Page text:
- What can I do if the reading level my student is assigned on Freckle is not right?
- What are ELA Benchmark Assessments and how do I assign them?
- How do students complete ELA assignments?

- Social Studies and Science
- Devices/Equipment
- Troubleshooting: generating a HAR file
- On which browsers and devices is Freckle supported?
- Is there a list of URLs that we should whitelist in our firewall to make sure Freckle runs smoothly?
- Can I use Freckle if I don't have a class set of devices?
- How can I help Freckle debug an issue I'm having with Google Chrome?
- On Chromebooks and laptops, the screen gets stuck on the loading spinner. What should I do?

- Freckle Implementation Ideas
- Using Freckle to Plan Your Calendar Year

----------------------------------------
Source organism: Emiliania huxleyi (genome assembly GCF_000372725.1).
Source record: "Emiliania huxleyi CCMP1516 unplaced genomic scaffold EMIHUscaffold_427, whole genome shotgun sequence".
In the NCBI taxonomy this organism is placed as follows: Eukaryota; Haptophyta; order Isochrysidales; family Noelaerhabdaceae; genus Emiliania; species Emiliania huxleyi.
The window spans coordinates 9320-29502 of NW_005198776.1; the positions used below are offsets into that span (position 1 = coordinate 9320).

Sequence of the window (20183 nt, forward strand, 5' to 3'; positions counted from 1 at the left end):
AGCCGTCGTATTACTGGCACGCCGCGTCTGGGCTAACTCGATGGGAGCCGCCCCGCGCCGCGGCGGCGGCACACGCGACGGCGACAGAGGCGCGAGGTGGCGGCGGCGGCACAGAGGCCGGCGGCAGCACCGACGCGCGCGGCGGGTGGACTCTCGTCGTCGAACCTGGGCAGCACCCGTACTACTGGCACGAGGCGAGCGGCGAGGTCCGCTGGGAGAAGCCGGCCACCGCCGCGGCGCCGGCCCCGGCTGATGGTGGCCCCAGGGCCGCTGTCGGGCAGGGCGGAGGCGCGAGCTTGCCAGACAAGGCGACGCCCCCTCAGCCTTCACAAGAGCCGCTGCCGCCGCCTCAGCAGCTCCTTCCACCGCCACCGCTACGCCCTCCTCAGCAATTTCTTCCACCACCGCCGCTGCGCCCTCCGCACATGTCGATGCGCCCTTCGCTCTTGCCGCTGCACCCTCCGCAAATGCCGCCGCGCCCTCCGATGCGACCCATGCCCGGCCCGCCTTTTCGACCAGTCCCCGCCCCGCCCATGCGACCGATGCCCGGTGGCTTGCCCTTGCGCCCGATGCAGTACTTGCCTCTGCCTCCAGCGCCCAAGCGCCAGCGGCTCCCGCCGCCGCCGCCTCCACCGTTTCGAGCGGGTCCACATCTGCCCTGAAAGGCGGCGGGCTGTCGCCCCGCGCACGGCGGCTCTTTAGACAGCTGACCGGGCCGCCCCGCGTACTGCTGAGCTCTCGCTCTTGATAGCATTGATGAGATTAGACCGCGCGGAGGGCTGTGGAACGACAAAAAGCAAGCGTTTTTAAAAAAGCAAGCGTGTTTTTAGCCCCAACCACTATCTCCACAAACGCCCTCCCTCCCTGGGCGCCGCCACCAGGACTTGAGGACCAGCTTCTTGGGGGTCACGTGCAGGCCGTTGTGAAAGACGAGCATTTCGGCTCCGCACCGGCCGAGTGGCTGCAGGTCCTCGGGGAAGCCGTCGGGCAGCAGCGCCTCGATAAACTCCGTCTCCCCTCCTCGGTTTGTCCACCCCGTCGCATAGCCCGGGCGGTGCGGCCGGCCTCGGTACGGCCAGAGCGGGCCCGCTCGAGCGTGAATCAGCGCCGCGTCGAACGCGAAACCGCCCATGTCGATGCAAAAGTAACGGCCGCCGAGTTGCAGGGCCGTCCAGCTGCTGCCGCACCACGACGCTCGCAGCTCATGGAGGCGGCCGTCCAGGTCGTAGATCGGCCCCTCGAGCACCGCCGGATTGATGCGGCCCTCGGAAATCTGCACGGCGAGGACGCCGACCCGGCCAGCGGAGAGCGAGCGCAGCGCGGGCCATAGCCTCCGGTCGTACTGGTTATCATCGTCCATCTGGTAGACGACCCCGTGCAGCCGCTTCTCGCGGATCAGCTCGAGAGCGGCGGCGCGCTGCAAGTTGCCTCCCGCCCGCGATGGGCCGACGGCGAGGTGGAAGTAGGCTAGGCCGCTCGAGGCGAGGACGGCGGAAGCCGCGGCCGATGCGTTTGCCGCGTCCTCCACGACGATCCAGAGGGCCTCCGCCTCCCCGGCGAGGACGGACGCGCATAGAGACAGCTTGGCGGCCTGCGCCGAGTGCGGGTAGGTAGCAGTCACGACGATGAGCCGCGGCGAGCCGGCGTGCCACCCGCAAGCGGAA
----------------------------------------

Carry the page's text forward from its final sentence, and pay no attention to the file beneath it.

- Using Freckle for Warm-Ups
- Using Freckle for Differentiated Practice
- Using Freckle for Formative Assessment
- Using Freckle for Homework
- Using Freckle for Blended Learning
- Using Freckle in Stations
- Using Freckle for Intervention and IEPs
- Using Freckle for Project-Based Learning
- Using Freckle for Enrichment
- Using Freckle for Summer/Winter Breaks

**District Administrators**- District Assessments
- Rostering
- School Dashboard for Administrators
- What options does Freckle offer for training/professional development?
- Getting Started: Administrator Dashboard
- What can I do on the Administrator Dashboard?
- What information can I see on the Assessments page?
- As a school administrator, how can I notify my teachers that I want them to administer a school-wide assessment?
- As a school administrator, can I delete teachers that are no longer at my school?
- As a school administrator, how can I invite new teachers at my school to join Freckle?

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# How do I lead a Number Talk? How do I lead a Dot Talk?